Warning: minor SPOILERS for Thor: Ragnarok ahead.
Marvel’s latest adventure, Thor: Ragnarok, thrusts two of its mightiest heroes into the heart of space when Thor (Chris Hemsworth) and Loki (Tom Hiddleston) are banished from their own realm. Meanwhile, the Hulk (Mark Ruffalo) is already in space, having left Earth after he was possessed by Scarlet Witch in Avengers: Age of Ultron, winding up on the planet Sakaar. They become enmeshed in a series of gladiatorial competitions run by an ancient cosmic being, the Elder of the Universe known as the Grandmaster (Jeff Goldblum).
Ragnarok’s comic book tie-in to “Planet Hulk” pits champion gladiator Hulk against his one-time Avengers teammate Thor in an all-out battle royale. Comic and video game fans might be familiar with the Contest of Champions. For those unfamiliar, or anyone looking for a quick refresher, we explore the fascinating history of Marvel’s first major hero-on-hero conflict.
The Original Contest of Champions
Written by Mark Gruenwald and featuring artwork from John Romita, Jr. and Bob Layton, Marvel’s Super Hero Contest of Champions (1982) was the publisher’s first true crossover event. Everything begins when Death masquerades as The Unknown (the cloak and hood are a dead giveaway, though), offering to revive the Grandmaster’s comrade, the Collector… assuming his champions can win. To make things interesting, they scour Earth for its mightiest warriors:
The Grandmaster whittles things down to Captain Britain, Captain America, Wolverine, Defensor, Sasquatch, Daredevil, Peregrine, She-Hulk, Talisman, the Thing, Darkstar, and Blitzkrieg. Death counters his band with Invisible Girl, Iron Man, Black Panther, Sunfire, Angel, Iron Fist, Storm, Arabian Knight, Sabra, Shamrock, Angel, Vanguard, and the Collective Man.
The two teams then battle one another for supremacy. However, neither succeeds and the contest ends in a draw – albeit one slightly tilted in the Grandmaster’s favor. Death being, well, Death, doesn’t play fair. She tells the Elder the only way to bring the Collector back from her realm is to take his place, which he does (what a nice guy). It’s later revealed in Avengers Annual #16 (1987) that his sacrifice was actually a ruse. He ends up stealing Death’s powers and ensuring virtual immortality for all of the Elders of the Universe.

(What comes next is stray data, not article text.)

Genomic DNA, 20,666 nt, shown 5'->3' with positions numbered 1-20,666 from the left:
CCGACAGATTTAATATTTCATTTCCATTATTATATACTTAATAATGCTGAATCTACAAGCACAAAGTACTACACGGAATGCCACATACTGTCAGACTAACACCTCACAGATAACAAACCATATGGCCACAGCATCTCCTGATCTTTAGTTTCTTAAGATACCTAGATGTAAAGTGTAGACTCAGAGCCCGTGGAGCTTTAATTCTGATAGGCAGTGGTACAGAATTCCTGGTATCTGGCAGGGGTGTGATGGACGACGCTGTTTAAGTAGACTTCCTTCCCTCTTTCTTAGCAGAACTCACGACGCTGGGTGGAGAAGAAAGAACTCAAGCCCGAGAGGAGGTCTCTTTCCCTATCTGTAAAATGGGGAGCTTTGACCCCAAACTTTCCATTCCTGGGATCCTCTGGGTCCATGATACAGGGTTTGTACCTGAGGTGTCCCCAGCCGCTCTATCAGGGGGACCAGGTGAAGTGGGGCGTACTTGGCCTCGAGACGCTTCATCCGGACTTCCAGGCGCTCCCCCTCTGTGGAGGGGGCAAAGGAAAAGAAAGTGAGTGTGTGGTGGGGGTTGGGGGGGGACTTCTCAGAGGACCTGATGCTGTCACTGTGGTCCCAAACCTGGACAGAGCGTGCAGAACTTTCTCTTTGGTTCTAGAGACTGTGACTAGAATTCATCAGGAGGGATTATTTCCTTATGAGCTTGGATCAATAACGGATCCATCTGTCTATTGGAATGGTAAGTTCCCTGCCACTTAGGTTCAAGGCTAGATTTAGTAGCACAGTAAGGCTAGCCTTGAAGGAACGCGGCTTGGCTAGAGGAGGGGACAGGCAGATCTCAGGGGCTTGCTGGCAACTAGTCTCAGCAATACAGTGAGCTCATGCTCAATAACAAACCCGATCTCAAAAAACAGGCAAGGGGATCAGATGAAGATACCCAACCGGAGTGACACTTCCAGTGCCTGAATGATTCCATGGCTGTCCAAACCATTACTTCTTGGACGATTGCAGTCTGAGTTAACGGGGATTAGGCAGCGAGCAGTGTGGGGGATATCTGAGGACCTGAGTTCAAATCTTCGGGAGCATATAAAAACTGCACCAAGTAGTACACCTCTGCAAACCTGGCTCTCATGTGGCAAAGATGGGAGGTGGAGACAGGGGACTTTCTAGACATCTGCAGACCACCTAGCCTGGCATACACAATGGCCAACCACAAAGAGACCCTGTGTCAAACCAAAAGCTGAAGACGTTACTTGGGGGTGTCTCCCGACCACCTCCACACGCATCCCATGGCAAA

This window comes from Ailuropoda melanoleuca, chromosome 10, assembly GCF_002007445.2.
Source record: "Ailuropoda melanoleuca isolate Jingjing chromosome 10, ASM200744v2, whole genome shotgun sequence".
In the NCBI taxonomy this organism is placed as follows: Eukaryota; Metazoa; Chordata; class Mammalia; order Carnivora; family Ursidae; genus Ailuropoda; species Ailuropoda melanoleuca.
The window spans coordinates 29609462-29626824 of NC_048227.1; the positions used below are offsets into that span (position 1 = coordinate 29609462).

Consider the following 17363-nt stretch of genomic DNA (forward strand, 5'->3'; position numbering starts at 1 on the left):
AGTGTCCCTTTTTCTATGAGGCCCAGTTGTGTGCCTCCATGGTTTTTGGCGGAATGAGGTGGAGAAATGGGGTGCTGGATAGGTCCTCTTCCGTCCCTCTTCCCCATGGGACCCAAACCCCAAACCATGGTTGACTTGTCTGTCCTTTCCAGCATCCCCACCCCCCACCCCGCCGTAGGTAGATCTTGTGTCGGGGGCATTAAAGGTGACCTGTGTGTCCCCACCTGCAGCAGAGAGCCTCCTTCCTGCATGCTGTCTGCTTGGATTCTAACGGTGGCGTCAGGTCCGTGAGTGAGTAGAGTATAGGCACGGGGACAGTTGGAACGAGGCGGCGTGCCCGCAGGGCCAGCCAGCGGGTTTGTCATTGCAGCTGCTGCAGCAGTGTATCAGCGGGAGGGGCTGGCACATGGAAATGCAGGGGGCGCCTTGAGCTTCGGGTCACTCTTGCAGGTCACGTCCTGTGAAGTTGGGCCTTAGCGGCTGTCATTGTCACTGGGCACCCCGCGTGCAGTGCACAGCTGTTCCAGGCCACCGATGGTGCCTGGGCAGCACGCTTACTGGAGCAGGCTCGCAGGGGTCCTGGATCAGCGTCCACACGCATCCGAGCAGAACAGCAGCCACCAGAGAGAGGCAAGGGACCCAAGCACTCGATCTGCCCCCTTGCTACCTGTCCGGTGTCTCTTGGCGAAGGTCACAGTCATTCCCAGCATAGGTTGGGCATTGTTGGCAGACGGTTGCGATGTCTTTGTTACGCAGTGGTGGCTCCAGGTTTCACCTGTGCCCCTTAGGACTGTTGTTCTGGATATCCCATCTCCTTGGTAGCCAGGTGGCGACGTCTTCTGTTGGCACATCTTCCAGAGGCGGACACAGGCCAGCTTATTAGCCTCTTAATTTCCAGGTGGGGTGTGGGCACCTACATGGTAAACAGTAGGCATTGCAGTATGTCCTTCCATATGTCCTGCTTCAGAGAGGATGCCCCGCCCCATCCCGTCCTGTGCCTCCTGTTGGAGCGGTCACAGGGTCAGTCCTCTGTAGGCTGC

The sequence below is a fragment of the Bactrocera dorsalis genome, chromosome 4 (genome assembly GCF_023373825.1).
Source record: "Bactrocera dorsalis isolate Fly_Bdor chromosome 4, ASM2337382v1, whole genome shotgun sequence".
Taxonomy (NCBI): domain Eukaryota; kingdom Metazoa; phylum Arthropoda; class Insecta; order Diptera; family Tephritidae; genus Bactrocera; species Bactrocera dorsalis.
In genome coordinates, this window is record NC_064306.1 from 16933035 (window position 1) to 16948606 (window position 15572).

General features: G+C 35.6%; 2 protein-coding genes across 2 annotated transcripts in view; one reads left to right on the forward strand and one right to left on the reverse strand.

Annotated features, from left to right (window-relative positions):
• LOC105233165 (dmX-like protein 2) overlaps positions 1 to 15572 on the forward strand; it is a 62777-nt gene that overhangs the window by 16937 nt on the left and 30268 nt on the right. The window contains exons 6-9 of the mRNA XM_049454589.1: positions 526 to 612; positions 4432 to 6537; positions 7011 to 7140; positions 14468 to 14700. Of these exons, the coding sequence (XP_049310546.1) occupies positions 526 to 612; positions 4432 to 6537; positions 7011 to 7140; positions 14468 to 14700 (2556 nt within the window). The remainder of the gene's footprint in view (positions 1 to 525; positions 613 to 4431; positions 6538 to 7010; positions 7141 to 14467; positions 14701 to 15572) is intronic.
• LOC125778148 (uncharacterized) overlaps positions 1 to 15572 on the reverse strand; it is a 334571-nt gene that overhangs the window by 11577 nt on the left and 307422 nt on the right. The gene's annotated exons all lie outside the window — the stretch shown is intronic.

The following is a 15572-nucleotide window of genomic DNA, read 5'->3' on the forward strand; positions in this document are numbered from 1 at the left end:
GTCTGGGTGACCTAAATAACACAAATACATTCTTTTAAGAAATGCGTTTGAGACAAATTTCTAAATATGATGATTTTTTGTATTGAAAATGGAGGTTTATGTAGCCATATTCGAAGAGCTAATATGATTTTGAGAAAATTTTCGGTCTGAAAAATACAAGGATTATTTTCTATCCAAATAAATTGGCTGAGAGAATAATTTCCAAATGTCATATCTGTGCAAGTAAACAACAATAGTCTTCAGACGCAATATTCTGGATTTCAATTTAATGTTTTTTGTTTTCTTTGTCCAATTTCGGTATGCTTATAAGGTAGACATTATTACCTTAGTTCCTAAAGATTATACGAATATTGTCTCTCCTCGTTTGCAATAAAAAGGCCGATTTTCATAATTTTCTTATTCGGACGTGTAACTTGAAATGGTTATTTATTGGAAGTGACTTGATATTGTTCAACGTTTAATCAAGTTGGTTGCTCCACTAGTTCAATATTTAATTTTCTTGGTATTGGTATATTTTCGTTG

Since then, Deadpool also partook in a bonus round of the Contest in Deadpool’s Secret Secret Wars (2015). Of course, Marvel also published two sequels, one in 1999 and another in 2015, where the Collector and the Grandmaster use the remnants of Doctor Doom’s Battleworld (still hanging out since Secret Wars) to joust for an ultra-powerful element. However, the second follow-up was also based on the popular video game released a year earlier.
Marvel: Contest of Champions
Nearly three decades after the classic Contest of Champions, Marvel teamed with Kabam Interactive to produce a free, mobile game marginally based on the original event. In the spirit of ‘90s classic series Marvel vs. Capcom, Contest takes a page from popular 3D-rendered 2D fighters like Super Smash Bros., Mortal Kombat X, and Injustice: Gods Among Us, allowing players a limited interaction with their environment as they scrap.
Each player is a summoner, charged by the Collector to build a potent fighting force. Starting with one character, they crank up their levels by taking on quests and defeating opponents to earn experience. Once powerful enough, players can recruit other heroes and villains to their side and some heroes abilities combine to create attack or defense bonuses. They can also forge allegiances with other online combatants.
After release, the character pool soon expanded to include comic stalwarts from Groot to Spider-Gwen to Kang to the Phoenix. Each brawl also takes place across familiar Marvel locales like Avengers Tower, the Astral Plane, and Sokovia.
Thor: Ragnarok is influenced by numerous Marvel comic book elements, including the classic storylines “Planet Hulk” and “Ragnarok,” and is littered with Easter eggs. So, it’s no surprise that the Grandmaster puts Hulk and Thor through their paces in a contest named after the first Marvel event, Contest of Champions, and its mobile namesake. We’re totally game.
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